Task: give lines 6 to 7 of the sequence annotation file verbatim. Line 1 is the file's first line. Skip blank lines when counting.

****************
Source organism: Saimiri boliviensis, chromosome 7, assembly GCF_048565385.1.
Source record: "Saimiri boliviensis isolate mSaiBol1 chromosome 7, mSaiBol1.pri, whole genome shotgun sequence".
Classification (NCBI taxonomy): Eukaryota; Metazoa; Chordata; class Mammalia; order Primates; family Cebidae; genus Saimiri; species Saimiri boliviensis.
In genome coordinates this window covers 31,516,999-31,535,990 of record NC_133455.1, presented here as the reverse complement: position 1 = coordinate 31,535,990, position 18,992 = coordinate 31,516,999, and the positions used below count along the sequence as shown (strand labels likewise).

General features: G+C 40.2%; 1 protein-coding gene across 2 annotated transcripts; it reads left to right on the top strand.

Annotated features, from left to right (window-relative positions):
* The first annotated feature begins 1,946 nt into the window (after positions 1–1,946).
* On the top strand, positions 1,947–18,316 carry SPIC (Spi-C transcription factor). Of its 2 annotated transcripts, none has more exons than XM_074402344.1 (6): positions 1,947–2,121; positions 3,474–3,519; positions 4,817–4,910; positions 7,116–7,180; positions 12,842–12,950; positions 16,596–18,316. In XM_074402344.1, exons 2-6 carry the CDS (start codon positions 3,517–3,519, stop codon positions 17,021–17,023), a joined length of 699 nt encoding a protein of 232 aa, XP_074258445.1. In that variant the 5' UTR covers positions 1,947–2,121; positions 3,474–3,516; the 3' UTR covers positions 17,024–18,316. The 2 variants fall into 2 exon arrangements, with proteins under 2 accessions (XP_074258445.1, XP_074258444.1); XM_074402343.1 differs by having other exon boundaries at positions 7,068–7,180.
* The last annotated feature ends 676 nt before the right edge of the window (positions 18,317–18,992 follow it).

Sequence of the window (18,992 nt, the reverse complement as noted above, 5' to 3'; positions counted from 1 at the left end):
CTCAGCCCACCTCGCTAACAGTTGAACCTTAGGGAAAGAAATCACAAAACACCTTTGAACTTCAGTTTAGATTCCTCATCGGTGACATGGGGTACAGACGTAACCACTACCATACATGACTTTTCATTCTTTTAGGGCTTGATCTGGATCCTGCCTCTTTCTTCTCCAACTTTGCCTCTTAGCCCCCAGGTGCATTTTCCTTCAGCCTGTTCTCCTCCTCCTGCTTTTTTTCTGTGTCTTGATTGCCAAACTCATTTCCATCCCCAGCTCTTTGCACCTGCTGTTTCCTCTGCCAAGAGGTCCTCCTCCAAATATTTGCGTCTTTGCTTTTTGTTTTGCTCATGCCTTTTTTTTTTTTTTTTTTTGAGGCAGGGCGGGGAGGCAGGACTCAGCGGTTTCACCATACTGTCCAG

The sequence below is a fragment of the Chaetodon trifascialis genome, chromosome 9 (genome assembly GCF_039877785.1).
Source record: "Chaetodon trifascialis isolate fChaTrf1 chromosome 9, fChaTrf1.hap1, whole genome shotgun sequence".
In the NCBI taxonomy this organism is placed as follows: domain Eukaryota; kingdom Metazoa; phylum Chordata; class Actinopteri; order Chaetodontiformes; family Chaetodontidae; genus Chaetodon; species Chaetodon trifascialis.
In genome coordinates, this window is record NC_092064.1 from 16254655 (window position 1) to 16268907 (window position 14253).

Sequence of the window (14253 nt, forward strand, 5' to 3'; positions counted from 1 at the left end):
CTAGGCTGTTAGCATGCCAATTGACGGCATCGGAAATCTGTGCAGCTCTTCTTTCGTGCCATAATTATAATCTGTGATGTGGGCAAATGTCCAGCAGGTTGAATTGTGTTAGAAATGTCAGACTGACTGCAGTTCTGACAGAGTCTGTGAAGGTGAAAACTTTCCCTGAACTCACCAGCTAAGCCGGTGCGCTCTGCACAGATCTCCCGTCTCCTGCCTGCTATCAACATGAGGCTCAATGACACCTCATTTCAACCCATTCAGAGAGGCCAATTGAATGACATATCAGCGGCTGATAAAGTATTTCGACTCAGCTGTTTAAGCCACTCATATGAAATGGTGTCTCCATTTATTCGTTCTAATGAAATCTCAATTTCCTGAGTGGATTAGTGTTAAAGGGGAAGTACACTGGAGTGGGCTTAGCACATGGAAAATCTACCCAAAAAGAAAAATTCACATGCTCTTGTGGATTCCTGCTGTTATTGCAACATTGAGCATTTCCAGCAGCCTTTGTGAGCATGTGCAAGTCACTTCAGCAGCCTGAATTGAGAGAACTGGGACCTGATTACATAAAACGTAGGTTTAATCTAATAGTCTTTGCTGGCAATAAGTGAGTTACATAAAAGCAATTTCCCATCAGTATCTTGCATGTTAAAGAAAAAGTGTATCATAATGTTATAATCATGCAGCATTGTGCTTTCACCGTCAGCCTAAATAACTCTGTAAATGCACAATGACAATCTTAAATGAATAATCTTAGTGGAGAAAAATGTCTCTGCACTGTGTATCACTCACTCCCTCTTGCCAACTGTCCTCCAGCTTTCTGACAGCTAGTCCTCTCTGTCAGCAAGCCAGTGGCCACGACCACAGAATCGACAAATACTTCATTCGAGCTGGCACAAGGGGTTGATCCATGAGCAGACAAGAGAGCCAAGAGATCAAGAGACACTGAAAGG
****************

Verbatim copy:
Annotated features, from left to right (window-relative positions):
* The first annotated feature begins 1,946 nt into the window (after positions 1–1,946).